The U.N. had decided not to intervene in the civil war after the killing of 10 of its soldiers and the Rwandan Patriotic Front was left to deal with the insurgency of Hutus. (bbc) the fighting lasted from April till June 1994 and ended with the RPF capturing the Rwandan capital and overthrowing the government. The U.N. troops later joined the RPF in providing aid for Rwanda's loses, but still nothing could be done to bring back the innocent that died for an absurd cause.
The Rwanda genocide is thought to be among the ones that could have safely been prevented by the outside world. Rwanda's problem had been that the country "was simply too little, too far away, too poor, and too black for the 'developed' world to care about." (Taylor, 1999)
It would appear that even after the passing of 46 years from the 1948 Geneva Convention and the actions that have been proposed in order to prevent genocide world wide the U.N. had not been ready, or did not want to be ready, to cope with the threat of genocide. Whereas the Hutus were mercilessly killing their very neighbors, the U.N. committee and the rest of the countries refrained from calling the action genocide. If the action were to be cataloged as being genocide, special measures had to be taken to sort the situation and to begin immediate evacuation.
Alison Des Forges explain that genocides like that in Rwanda and others could have been prevented if people were to examine all the features that indicated a possible uprising within the country. (Des Forges)
After approximately forty years from the Holocaust the great powers of the world were assumed to be ready for preventing genocide from happening. The case of previous Yugoslavia is proof that anti-genocide plans had not been made nor were the world leaders willing to give support in case of risk. In the broken states of former Yugoslavia terror had been at home as women and children were raped and killed in what once had been a civilized region. This particular genocide took place with the help of communist President Slobodan Milosevic that managed to get the Serb public against all non-Serbs serving him with the opportunity to start a strategy of ethnic cleansing.
The world has had much to learn from its past full of crime, but regardless of the amendments that have been done concerning genocidal research, the act of genocide is still present in the 21st century. This is possible because of the fact that there are no expert institutions that could either forecast the danger of genocide or prevent it.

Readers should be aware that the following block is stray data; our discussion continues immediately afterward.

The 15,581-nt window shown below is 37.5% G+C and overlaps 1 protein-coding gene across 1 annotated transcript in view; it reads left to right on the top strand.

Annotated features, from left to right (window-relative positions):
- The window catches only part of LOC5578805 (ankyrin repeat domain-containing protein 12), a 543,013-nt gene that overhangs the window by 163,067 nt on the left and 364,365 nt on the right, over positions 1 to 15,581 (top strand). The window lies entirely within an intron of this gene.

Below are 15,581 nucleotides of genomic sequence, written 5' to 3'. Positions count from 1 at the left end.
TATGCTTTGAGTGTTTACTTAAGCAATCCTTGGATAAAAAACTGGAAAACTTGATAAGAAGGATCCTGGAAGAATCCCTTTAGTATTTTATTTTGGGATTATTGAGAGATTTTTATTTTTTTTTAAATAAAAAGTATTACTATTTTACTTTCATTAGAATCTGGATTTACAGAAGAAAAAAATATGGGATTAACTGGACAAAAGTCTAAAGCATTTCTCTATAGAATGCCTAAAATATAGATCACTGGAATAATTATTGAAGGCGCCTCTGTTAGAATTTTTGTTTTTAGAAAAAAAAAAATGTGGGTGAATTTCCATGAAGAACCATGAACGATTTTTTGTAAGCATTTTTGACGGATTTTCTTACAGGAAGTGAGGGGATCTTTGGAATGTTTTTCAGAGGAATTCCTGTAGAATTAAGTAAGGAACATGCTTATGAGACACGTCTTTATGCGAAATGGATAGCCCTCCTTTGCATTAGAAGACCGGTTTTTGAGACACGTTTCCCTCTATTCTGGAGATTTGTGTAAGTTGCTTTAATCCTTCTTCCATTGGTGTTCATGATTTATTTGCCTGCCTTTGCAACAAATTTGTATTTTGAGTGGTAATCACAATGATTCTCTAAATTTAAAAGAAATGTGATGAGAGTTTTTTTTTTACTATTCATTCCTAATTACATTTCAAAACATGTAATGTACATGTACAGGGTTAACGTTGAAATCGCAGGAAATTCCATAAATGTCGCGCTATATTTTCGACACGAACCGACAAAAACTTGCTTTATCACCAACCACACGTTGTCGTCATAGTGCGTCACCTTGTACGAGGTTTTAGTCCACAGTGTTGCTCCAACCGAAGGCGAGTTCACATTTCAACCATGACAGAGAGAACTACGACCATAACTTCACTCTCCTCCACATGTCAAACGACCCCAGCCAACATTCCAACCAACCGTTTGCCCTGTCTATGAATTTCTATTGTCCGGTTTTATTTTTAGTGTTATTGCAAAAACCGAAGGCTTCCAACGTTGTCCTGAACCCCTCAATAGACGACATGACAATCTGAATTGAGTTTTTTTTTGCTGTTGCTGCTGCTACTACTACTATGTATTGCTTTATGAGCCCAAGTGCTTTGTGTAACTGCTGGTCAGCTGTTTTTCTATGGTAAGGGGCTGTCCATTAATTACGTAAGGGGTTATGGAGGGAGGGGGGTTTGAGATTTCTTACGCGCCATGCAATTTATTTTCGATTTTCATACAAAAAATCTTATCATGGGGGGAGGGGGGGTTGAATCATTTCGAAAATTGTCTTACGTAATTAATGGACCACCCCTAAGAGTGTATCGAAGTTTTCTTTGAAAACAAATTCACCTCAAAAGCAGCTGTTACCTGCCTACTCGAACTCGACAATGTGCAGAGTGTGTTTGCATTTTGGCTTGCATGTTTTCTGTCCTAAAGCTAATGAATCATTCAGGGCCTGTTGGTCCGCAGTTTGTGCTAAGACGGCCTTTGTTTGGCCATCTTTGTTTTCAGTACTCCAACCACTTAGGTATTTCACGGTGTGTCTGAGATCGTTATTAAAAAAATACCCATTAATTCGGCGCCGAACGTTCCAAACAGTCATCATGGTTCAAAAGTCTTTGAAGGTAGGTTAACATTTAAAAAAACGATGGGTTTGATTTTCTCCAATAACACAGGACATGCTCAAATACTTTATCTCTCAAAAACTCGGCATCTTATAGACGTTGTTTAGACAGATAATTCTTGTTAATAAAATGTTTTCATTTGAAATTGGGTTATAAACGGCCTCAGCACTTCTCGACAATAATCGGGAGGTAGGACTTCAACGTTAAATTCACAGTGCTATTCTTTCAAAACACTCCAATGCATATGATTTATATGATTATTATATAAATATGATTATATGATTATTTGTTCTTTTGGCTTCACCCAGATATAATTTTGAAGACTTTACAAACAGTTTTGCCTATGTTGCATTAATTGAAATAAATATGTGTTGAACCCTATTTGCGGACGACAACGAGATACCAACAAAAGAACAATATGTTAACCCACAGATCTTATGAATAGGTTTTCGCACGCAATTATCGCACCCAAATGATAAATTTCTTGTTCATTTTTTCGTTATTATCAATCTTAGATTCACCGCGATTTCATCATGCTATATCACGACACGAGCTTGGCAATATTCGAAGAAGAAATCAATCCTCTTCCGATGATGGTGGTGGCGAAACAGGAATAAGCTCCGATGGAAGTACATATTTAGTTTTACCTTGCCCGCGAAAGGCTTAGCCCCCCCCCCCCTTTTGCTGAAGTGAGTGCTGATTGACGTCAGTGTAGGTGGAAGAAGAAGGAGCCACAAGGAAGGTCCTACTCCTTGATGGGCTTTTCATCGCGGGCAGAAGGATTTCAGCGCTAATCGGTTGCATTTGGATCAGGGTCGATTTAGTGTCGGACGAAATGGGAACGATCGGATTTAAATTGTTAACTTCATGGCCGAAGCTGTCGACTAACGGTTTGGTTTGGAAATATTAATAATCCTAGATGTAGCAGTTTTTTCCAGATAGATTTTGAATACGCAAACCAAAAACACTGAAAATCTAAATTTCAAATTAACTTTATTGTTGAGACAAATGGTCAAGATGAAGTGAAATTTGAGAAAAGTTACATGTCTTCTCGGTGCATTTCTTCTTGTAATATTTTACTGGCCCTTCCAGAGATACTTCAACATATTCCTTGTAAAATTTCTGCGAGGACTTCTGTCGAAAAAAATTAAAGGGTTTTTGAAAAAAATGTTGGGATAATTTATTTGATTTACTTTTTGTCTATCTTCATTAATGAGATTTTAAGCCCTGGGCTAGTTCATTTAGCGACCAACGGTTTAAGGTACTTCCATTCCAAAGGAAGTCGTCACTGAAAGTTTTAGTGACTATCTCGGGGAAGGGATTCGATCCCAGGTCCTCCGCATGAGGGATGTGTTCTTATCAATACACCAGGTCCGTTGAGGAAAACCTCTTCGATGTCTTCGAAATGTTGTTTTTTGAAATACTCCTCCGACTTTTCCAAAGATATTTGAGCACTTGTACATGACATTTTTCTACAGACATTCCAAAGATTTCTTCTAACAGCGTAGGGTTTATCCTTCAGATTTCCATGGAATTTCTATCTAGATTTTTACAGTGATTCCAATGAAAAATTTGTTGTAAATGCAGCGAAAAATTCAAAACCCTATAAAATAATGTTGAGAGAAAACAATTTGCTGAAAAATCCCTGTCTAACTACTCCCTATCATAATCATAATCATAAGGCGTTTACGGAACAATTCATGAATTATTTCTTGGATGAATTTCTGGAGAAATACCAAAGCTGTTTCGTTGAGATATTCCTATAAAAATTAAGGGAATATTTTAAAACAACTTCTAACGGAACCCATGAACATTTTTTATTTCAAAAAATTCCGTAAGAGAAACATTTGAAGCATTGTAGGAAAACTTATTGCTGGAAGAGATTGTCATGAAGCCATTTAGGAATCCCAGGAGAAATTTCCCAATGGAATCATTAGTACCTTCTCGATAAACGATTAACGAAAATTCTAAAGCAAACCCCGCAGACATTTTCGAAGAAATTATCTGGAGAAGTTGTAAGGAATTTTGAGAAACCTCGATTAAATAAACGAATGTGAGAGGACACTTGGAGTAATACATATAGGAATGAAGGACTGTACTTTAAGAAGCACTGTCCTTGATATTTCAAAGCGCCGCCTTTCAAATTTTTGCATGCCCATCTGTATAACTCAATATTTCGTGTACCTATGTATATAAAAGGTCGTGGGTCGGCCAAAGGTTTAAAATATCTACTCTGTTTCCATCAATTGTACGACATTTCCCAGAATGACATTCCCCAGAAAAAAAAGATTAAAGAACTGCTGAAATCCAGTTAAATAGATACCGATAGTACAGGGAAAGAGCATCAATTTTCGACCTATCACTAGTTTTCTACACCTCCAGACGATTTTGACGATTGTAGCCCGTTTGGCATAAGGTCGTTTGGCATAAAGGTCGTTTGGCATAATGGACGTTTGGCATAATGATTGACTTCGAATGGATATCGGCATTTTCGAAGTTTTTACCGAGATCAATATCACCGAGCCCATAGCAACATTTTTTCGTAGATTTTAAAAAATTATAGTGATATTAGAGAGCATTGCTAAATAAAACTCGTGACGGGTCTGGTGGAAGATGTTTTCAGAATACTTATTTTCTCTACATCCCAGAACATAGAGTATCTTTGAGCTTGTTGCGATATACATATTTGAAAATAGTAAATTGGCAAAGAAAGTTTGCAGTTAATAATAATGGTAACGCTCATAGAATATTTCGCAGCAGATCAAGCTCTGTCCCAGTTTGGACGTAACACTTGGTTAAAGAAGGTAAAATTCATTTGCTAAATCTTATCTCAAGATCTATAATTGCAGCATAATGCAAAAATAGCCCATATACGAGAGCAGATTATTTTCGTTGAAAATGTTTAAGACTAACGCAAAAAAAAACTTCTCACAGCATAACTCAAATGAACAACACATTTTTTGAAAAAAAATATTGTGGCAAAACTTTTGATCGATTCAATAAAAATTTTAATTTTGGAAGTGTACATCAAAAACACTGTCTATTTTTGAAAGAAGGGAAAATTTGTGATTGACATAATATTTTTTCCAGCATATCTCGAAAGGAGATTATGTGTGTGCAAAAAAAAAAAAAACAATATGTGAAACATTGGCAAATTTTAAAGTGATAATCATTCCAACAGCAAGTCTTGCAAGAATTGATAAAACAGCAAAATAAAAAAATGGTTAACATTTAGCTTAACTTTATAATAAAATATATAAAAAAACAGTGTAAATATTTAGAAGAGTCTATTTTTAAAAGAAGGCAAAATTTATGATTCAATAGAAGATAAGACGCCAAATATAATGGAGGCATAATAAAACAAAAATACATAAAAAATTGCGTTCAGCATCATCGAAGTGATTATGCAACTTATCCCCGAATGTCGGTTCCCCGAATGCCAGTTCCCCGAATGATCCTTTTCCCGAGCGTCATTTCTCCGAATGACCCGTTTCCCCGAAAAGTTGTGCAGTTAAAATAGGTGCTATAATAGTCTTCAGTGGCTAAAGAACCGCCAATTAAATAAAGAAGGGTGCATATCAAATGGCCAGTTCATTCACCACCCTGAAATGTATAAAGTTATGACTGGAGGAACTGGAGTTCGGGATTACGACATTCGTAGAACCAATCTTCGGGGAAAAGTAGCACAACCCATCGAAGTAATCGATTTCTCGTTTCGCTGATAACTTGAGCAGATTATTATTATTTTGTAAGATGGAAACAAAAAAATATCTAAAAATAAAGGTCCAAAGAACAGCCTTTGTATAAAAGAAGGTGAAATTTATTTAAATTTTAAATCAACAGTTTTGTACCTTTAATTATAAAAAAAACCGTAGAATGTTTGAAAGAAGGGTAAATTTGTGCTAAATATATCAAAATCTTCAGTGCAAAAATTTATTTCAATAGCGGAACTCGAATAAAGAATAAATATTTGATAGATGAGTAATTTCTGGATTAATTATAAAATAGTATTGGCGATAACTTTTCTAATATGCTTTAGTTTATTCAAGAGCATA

There are a lot of centers world wide where genocide is studied, but the sheer analysis of the topic is of little importance as long as no tangible actions are done in order to actually prevent it from happening.
The reason for which most nations abstained from joining a united front that would fight genocide during the first years after the 1948 Convention was that during that period most people did not wish to use their resources to help people of different ethnicity. According to Herbert Hirsch, the U.S. had been one of the nations that have had issues concerning racism and social inequality during the 1950s itself. With the coming of Lyndon Baines Johnson in office, the situation was bound to change because the new President had set a program that would revolutionize the U.S. through programs known as "the Great Society." (Hirsch)
The change included both political and cultural changes which began to be seen with the birth of the eccentric rock and roll music and other activities that were perceived to be strange and suspicious. The difference was made with the coming of President Kennedy and the anti-Vietnam war movements, actions which triggered the signal that the U.S. had begun its road towards democracy.
Evolution does indeed make the difference between the people with prejudices from the early twentieth century and the open-minded people of today. What is more troubling is that despite the fact that concepts have changed, today's people also tend to hesitate when they are required to act for the help of others.
The U.N. Security Council commenced to economically sanction nations as early as 1966 in Rhodesia, 1977 in South Africa, and later in several areas around the world during the 1990s (Riemer). The Security Council did not apply the sanctions to directly denounce genocidal acts, but the sanctions were given as penalties for the reason that the particular countries that have received them have committed abuse of human rights. In the cases of Rhodesia…